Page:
To Become A Saint

Solemnity of All Saints

Saint Margaret Mary – Wichita, KS

Revelation 7:2-4, 9-12; Psalm 24:1b-6; 1 John 3:1-3; Matthew 5:1-12a

As you know, there are days throughout the year set aside for the commemoration of certain saints. December 12 is Our Lady of Guadalupe; October 16 is Saint Margaret Mary; October 28 is Saint Jude; October 1 is Saint Therese of Lisieux. And so while we have the tendency to use today, All Saints Day, to celebrate everyone who doesn’t get their own day—which is true!—this day has a much deeper significance for each one of us. It is our reminder of what is truly important in this life! So important, that it is a holy day of obligation! It is so important, that the Church calls all of us to celebrate this day so that we can be reminded of this each and every year. Remind us of what? Well, I think León Bloy said it best when he said, “The only great tragedy in life, is not to become a saint” (Bloy, La femme pauvre, Paris, II, 27, quoted in Francis, Gaudium et Exultate, 34). We are called here today to remember our great calling: to be a saint.

For many of us, we can easily get caught-up in the day to day tasks of our lives. We get caught up in the many things that demand our attention: getting our kids to school, work, bills, food, sleep. But, at the same time, we forget what it is all about in the first place: our call to holiness, our call to be a saint, our call to one day be one of those unnamed saints that we celebrate today.

For myself, when I heard that I am supposed to be a saint, I would always laugh and say, “That’s nice, but…” I mean, yeah, I want to go to heaven and all, but that just sounded so abstract and out of my reach. After all, what does that look like? Day to day: what does it look like? Because, again, we all have those things which demand our attention each and every day. “I don’t have time to be a saint if that means I have to be at the church every day, or praying all the time, or going to mass all the time, or something like this.”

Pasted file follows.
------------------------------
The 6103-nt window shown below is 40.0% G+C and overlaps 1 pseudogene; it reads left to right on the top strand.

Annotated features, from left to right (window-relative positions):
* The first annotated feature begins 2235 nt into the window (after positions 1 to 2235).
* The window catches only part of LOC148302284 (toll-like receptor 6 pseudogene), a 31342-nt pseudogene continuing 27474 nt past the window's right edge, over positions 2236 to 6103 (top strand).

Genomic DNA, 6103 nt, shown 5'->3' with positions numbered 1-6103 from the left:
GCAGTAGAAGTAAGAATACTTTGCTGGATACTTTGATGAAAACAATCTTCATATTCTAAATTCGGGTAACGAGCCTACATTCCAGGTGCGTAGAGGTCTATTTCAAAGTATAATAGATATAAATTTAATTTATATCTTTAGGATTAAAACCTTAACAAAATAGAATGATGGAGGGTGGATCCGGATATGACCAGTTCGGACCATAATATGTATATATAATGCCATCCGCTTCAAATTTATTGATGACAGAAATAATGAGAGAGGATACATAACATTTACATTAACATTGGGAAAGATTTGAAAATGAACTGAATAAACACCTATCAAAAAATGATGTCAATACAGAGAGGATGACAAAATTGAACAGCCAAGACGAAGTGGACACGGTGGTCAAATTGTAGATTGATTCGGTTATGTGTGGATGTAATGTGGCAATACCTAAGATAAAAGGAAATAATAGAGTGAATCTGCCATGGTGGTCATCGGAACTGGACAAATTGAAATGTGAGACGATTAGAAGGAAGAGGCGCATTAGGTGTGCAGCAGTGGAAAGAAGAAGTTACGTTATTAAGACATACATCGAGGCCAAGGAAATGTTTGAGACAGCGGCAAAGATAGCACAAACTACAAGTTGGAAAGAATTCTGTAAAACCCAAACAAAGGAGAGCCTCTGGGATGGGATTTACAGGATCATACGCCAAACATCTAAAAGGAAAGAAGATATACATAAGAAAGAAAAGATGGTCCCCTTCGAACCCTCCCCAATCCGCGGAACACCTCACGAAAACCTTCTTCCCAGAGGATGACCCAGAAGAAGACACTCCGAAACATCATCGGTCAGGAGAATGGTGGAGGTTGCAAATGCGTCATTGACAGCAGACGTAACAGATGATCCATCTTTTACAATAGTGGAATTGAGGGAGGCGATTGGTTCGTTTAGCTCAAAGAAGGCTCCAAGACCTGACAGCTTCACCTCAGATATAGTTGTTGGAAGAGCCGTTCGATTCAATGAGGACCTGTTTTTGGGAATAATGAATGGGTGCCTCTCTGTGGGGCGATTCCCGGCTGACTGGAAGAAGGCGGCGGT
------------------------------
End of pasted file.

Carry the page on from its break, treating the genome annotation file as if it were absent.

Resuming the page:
But that’s not it at all. “To be holy, to be a saint does not require being…a priest or a religious [or being at the church all the time].…We are all called to be holy [to be saints] by living our lives with love and by bearing witness in everything we do, wherever we find ourselves.…Are you married? Be holy by loving and caring for your husband or wife, as Christ does for the Church. Do you work for a living? Be holy by laboring with integrity and skill in the service of your brothers and sisters. Are you a parent or grandparent? Be holy by patiently teaching the little ones how to follow Jesus” (Francis, Gaudium et Exultate, 14). It is through these little gestures in our daily lives that we grow in holiness! It is that simple. Simple, yet extraordinary.

So what hold us back? Well, I think it is because we think being holy will make us less happy. We think, “In order to be holy, I can’t have any more fun,” or, “I have other goals in life, and being a saint…I’ll do that later.” So let me say this: “Do not be afraid of holiness. It will take away none of your energy, vitality or joy. On the contrary, you will become what the Father had in mind when he created you, and you will be faithful to your deepest self.…Do not be afraid to set your sights higher….[Again, as León Bloy said], when all is said and done, ‘the only great tragedy in life, is not to become a saint.’” (Francis, Gaudium et Exultate, 32 and 34)

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